The 49ers were seen as the favorites to land Antonio Brown for the first couple months of the offseason.

The buzz came from Jerry Rice, who publicly supported the idea of his former team acquiring the seven-time Pro Bowl receiver. Tight end George Kittle helped create a little more intrigue when he reached out to Brown on social media after, he said, Jimmy Garoppolo dared him.

And Santa Clara appeared to be the preferred destination for Brown, who appeared in a photo-shopped 49ers uniform on his social media account.

All the while, the 49ers' decision-makers remained silent. General manager John Lynch and coach Kyle Shanahan did their homework behind the scenes and never showed any interest in engaging in trade talks with the Pittsburgh Steelers. When it came to one of the game's best pass-catchers, the 49ers took a hard pass.

The Raiders acquired Brown on Saturday night in exchange for a third-round and a fifth-round draft pick. They also reportedly re-worked Brown’s contract to pay out more than $30 million in guaranteed money, as part of a three-year $50 million deal.

Brown, who turns 31 in July, has been ultra-consistent and productive on the field, catching at least 101 passes for 1,284 yards in each of the past six seasons. But the 49ers clearly saw everything else that comes with Brown as being too risky for an organization at this stage of its building process.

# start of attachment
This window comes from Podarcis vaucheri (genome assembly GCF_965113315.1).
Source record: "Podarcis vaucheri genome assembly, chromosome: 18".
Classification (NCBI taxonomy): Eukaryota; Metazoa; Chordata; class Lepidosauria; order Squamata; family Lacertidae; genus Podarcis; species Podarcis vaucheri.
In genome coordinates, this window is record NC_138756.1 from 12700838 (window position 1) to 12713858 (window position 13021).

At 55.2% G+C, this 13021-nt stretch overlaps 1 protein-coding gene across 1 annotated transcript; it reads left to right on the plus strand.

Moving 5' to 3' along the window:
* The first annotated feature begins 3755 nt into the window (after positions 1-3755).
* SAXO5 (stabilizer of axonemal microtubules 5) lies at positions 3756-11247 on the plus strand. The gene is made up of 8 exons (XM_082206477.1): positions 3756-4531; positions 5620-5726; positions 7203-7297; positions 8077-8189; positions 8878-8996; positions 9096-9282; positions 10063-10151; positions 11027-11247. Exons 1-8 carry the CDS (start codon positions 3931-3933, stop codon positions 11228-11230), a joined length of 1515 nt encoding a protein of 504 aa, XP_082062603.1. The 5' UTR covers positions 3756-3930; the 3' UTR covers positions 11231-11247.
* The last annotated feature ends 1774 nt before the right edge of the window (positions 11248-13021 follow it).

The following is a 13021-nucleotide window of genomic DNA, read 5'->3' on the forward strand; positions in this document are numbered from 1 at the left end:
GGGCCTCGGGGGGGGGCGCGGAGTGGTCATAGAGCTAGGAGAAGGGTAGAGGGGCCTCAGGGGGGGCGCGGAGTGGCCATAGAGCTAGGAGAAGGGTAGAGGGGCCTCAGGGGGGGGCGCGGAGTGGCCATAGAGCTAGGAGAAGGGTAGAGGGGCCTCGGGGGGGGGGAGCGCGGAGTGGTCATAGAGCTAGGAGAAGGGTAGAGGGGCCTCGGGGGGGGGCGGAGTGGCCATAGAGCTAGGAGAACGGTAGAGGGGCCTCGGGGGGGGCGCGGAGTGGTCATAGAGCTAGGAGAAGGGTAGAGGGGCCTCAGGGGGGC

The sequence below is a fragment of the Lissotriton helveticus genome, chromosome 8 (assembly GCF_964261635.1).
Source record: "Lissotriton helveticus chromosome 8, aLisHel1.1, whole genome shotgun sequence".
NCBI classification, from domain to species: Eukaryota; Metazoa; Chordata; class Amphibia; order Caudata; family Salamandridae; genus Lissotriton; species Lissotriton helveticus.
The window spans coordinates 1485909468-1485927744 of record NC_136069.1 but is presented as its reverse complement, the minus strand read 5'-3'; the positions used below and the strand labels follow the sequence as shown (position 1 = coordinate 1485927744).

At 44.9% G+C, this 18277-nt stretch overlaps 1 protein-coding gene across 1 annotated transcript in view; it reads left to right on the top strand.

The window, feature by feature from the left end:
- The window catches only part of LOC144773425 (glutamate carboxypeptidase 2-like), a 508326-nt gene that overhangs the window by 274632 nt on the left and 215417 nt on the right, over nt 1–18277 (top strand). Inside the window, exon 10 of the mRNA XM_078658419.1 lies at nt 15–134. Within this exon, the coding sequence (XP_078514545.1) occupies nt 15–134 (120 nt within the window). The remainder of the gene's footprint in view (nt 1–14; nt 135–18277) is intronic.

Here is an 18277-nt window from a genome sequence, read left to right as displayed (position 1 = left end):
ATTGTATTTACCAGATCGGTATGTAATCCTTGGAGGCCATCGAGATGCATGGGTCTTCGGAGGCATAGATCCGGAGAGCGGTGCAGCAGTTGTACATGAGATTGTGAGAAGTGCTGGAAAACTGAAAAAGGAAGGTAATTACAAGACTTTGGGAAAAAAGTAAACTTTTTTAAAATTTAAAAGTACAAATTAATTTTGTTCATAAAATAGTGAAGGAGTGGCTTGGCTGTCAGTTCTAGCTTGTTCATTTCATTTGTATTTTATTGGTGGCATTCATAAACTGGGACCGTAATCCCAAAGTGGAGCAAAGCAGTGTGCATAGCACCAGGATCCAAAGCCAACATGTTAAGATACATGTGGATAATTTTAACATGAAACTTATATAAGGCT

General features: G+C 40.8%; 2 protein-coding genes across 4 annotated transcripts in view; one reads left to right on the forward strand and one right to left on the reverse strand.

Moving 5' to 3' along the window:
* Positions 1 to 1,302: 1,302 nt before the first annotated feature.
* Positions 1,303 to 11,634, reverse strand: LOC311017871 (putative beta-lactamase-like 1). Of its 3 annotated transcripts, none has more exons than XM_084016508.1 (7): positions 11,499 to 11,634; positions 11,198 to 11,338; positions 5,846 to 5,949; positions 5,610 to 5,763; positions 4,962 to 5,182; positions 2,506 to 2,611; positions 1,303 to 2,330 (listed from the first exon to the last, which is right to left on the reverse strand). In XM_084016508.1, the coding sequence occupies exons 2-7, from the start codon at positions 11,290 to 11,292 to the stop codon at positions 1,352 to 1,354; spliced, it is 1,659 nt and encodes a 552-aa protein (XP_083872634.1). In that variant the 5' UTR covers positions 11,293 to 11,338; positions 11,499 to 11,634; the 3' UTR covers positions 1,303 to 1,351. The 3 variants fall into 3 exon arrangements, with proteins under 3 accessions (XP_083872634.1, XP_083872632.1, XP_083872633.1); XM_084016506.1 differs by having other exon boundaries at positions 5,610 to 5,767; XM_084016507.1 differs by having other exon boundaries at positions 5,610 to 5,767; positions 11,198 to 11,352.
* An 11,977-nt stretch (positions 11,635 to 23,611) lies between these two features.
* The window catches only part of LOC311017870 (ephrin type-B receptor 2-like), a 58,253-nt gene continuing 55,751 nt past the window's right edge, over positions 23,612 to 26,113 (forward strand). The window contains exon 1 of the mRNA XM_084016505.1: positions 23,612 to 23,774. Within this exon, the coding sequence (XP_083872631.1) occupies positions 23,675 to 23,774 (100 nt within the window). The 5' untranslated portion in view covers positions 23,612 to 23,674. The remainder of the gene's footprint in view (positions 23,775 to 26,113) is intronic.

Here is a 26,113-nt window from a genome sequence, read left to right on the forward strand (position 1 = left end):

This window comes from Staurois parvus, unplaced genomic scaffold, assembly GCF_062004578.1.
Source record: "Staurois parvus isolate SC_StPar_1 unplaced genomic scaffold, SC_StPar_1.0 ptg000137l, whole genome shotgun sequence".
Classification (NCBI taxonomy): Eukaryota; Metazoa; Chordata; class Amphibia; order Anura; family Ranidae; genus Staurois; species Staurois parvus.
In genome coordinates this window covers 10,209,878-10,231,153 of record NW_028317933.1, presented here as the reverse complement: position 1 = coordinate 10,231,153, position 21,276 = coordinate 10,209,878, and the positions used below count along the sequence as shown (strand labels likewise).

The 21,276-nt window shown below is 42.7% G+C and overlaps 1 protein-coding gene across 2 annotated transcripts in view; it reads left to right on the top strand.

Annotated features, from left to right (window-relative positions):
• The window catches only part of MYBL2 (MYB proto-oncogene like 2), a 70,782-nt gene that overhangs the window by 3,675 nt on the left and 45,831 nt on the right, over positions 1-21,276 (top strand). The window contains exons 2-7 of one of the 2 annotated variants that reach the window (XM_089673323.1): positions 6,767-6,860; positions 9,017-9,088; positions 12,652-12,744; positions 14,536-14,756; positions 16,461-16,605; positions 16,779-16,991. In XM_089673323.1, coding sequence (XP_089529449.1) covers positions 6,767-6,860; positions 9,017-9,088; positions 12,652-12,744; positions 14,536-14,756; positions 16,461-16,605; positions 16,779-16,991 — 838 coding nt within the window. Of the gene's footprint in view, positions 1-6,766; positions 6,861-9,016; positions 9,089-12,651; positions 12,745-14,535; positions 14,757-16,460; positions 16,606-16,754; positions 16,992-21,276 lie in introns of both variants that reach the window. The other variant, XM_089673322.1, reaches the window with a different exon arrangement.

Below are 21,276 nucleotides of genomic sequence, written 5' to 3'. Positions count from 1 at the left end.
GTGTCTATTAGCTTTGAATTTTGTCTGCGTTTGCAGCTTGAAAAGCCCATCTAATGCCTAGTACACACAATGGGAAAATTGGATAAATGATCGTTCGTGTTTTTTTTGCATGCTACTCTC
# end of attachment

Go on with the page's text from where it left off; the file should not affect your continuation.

That is not to say the 49ers are set at wide receiver. In fact, they remain interested in adding another playmaker in the passing game.

The free-agent market is light. But there are indications that if the New York Giants become receptive to trading Odell Beckham Jr. this offseason, the 49ers would be interested in discussions.

Beckham is four years younger than Brown. He's also believed to be a more compatible fit in the locker room.

Shanahan has spoken to the importance of adding high-character veteran players who put the team first, have passion for the game and are reliable in the meeting room and practice field. The 49ers likely concluded that Brown falls short in those areas. Without speaking specifically about Brown, Shanahan recently addressed this topic at the NFL Scouting Combine in Indianapolis.

“You take it into account with everything,” Shanahan said. “That’s why you like to deal with people you know and have an idea on. We try to hold everyone accountable on our team. We’re pretty consistent with that.

“So if someone isn’t like that, yeah, we do have a problem with that. I don’t think anyone is good enough to deal with that.”

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Shanahan is a stickler for precise, disciplined route-running and attention to detail. He also believes veteran players who come in from the outside have the ability to set the tone for the entire locker room.

“I do not mind overpaying for character -- guys who are going to come in and work, who compete on the practice field, who can handle being coached, who aren’t coming in extremely sensitive and not putting themselves above anyone else,” Shanahan said after his first season as 49ers coach. “If you bring in an entitled guy, it hurts your team.”